Project Proposal 1 -Photographic Narratives of Marjal de Pego

There is never ‘the’ photographic narrative for any place but always an abundance. Narratives can be attributed by a viewer to an image when no words or context are given. They can be guided by the presenter of the image. Presenters can be many. They could be a photographer, a curator, a journalist or someone showing an album over a family dinner. They can change over time as new understanding and perspective is created. They are infinite.

Photographs can contribute to an understanding of what a place is. They can highlight the many tensions existing in the possible explanations of the place. They can draw attention to issues that need addressing such as injustice, inequality, damage to the environment or crime. Photographs can form a narrative of their own when presented in a sequence. Weight can sometimes be added by combining with words.

‘A narrative is a report of connected events, real or imaginary, presented in a sequence of written or spoken words, or still or moving images, or both. The word derives from the Latin verb narrare, “to tell”, which is derived from the adjective gnarus, “knowing” or “skilled”.’ source

So with the skilled use of a camera and some words I propose to create some ‘knowing’ about Pego Marshes. I like the question ‘what does my photography add to a subject?’ I want it to say something new and get an audience to see something special they did not see before.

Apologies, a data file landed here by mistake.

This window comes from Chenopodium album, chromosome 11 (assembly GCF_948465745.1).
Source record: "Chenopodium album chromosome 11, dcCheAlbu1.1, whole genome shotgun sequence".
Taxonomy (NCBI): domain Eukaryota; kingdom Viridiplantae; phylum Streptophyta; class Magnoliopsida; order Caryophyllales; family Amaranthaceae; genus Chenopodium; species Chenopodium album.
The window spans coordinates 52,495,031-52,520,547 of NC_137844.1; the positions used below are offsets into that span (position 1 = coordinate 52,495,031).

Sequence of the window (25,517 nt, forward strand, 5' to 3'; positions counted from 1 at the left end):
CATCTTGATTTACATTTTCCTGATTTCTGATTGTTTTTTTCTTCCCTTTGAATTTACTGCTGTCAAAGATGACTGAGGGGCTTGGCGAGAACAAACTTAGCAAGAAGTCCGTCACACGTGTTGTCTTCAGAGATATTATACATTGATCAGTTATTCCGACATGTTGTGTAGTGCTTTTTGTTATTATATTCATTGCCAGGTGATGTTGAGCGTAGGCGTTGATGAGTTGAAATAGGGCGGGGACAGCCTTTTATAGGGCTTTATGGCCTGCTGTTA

Here is a draft narrative in a sequence of images with just one word to guide my audience.

Beauty
Beast
Flight
Light
Join
Walk
Turn
Cycle
Churn

From these images it is clear Marjal de Pego has many uses and many stories to be told. Even one word added to a sequence of pictures can create a narrative. I have stated there is no one narrative. In the first two images above if I put a question mark after the word ‘Beast?’ I immediately change the narrative.

Work to do is to explore photographers who have put together narratives of places and understand what their photography has added to that place. By doing this I intend to create an intent for my body of work that will answer the question ‘what am I adding?’

Categories: Positions and Practice, Project Proposal

LEN

I am a Photographer. As well as taking many photographs I am currently studying for an MA in Photography at Falmouth University. I will direct my attention through the lens of my camera for the next couple of years and see what shows up. I see a photograph as a little bit of magic capturing a moment in time. If successful it surprises and engages your emotions. It tells a story about the wonders of being alive or tells us what we need to change to make it a better world to live in. That is enough for me to get going and then like walking a 1000 miles, which I did across the UK in 2010, or walking 200 miles across Cyprus, which I did in November last year, it is one step at a time.